The land is owned by the Holy Spirit Association/Unification Church. The County, the town of Greenburgh, and local residents involved in the Committee to Preserve Taxter Ridge are trying to acquire the property.
Biologist Michael Klemens found populations of box turtles, spotted salamanders, and wood frogs.
It is hoped that a number of parks can be linked in a ridge corridor running parallel to the Hudson River that would be the largest park and open space corridor in southern Westchester. This would secure 700 contiguous acres. The parks involved would be: East Irvington Nature Preserve, Irvington's Reservoir Park, V.E. Macy Park, Taxter Ridge and Westwood.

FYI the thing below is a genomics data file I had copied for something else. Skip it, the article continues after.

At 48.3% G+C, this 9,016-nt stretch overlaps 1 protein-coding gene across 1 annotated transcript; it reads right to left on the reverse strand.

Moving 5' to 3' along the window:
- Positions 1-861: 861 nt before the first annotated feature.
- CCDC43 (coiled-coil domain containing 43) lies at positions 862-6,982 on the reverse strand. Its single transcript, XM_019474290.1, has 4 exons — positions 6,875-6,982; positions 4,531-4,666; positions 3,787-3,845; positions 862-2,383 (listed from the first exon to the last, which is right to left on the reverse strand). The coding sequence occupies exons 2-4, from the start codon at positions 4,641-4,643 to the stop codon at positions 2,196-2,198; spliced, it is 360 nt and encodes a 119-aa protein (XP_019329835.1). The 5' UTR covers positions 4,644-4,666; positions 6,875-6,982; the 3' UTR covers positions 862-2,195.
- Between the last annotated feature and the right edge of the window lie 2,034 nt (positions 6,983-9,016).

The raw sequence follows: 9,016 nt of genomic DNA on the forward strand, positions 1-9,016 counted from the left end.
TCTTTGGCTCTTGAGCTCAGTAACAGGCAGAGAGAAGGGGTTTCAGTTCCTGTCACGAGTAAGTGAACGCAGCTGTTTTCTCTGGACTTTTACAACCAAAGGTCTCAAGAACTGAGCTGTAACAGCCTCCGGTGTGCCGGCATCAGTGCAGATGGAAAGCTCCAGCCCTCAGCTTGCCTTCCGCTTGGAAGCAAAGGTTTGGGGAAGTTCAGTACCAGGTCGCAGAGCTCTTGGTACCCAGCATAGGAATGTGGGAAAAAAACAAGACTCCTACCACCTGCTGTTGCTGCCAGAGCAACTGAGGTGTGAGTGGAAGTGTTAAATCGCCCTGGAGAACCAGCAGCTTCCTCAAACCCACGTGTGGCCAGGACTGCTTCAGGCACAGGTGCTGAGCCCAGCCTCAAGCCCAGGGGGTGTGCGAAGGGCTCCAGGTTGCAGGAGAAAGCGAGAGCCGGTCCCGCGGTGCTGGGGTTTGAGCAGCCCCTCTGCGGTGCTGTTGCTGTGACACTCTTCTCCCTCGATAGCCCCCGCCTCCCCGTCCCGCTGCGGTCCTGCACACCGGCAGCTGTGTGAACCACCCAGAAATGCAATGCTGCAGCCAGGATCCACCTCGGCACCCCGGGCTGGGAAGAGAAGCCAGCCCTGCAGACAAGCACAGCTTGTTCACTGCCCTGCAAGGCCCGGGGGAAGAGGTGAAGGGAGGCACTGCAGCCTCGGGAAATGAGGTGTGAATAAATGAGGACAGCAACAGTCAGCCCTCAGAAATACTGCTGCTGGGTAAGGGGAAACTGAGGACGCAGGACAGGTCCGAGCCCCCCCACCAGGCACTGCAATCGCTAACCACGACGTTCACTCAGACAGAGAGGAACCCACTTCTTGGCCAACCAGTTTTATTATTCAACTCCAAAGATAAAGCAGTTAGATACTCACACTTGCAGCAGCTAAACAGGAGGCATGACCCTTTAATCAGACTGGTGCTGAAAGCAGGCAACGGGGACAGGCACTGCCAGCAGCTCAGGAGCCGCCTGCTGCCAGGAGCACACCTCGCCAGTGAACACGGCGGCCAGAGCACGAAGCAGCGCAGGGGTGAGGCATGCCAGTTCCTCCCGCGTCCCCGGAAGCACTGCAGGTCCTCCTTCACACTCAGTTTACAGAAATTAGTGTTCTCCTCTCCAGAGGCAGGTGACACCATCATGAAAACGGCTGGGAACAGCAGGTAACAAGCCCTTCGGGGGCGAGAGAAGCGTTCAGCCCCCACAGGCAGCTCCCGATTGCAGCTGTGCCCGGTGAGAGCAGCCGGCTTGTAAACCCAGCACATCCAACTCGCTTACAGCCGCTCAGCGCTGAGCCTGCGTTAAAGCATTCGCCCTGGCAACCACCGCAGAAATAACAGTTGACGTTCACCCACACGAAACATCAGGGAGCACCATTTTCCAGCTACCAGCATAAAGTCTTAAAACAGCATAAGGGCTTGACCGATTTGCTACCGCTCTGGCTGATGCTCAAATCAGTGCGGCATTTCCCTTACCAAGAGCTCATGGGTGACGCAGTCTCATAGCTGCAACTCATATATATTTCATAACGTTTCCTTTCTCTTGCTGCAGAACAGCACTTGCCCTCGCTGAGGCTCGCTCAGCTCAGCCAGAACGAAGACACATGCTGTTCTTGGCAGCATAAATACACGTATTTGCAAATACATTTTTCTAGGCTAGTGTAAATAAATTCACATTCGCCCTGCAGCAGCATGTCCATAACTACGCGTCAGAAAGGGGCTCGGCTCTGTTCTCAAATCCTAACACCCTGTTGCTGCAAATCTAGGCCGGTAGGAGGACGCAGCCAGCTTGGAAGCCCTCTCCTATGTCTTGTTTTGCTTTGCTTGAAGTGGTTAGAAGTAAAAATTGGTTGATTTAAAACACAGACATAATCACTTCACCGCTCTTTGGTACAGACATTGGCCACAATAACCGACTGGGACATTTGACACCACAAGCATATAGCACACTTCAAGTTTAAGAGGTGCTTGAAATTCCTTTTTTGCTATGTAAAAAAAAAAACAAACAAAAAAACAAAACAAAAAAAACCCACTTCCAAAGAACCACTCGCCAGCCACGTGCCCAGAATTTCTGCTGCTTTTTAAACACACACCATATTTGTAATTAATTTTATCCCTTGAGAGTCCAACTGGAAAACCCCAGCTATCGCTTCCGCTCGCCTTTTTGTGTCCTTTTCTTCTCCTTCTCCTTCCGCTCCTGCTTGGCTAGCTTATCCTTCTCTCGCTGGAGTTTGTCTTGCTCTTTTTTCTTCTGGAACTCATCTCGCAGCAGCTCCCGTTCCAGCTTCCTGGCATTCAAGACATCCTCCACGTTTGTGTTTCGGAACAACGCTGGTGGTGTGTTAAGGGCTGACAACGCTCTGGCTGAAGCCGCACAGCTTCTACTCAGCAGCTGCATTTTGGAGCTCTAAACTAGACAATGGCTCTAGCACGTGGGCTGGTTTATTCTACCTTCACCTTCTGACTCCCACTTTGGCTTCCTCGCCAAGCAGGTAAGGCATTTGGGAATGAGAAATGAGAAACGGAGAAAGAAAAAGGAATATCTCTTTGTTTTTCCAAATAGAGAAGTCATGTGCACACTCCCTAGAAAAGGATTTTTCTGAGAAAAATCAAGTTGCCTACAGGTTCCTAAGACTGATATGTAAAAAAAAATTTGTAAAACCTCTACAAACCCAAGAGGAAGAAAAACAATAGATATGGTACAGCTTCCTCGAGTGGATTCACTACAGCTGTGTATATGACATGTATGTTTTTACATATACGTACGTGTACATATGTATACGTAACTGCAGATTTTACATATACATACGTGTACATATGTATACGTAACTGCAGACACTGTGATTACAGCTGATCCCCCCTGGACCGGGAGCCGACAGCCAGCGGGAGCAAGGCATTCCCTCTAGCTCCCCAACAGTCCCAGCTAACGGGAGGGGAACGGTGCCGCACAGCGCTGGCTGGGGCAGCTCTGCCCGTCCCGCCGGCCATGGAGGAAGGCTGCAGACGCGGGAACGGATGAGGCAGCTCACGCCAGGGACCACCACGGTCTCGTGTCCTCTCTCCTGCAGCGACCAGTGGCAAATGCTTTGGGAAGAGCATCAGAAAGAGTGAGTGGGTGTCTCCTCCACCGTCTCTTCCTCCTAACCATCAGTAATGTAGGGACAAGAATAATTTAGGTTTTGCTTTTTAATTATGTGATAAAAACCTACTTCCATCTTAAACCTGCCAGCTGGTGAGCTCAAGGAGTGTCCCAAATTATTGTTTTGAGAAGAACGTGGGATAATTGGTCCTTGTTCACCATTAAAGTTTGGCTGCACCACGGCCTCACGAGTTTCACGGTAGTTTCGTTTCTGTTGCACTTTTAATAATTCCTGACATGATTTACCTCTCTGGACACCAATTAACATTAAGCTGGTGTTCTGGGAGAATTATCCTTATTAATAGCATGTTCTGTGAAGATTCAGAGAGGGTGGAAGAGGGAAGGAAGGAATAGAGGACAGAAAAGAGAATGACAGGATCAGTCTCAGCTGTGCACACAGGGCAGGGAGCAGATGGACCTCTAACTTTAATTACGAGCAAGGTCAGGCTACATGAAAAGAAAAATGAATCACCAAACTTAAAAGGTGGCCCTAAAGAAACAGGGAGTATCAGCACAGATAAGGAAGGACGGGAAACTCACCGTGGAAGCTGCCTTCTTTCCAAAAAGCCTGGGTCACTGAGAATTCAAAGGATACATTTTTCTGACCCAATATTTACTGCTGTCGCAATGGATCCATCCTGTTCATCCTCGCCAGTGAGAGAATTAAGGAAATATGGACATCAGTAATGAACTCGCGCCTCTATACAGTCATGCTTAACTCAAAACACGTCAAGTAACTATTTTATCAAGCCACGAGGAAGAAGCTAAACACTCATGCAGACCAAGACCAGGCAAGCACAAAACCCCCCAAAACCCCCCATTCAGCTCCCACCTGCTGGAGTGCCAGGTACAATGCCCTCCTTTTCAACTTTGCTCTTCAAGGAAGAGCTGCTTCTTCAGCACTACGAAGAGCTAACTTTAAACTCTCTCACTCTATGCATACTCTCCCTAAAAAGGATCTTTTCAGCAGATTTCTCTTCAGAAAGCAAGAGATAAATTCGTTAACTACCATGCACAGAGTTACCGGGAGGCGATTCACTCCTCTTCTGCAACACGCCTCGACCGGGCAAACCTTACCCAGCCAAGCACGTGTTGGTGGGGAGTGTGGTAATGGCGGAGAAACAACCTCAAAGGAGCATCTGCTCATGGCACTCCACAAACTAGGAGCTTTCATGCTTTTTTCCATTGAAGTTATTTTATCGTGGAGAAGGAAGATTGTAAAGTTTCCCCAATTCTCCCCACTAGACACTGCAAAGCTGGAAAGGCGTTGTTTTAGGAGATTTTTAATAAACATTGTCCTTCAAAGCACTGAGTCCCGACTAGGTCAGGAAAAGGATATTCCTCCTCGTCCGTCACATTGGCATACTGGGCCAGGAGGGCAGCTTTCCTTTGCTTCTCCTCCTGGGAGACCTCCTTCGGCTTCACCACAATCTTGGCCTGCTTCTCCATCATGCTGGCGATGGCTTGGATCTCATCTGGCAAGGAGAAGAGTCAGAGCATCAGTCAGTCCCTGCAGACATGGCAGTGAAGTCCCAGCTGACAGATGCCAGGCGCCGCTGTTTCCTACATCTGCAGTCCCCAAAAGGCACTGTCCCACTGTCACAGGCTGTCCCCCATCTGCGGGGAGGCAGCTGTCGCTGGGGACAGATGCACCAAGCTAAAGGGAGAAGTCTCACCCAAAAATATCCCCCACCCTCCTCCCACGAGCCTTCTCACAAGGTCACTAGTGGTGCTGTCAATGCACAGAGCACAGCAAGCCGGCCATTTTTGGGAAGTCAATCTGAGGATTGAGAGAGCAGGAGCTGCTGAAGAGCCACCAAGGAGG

It would also provide a link to the Old Croton Aqueduct Trail.
It is also hoped that a east-west corridor route would extend from the Croton Aqueduct Trail in the west and head through Taxter Ridge to East Irvington Preserve, then follow a proposed “escarpment” trail to a link with the Rumbrook, Ridge Road Park, Harts Brook Park, the Greenburgh Nature Center, and finally the Bronx River Parkway.
(Source: The Greening of Greenburgh, 1973 to 2003. The Aquisition of
Wildlife Habitat and Protection of the Environment, by William Lawyer, Executive
Director Greenburgh Nature Center.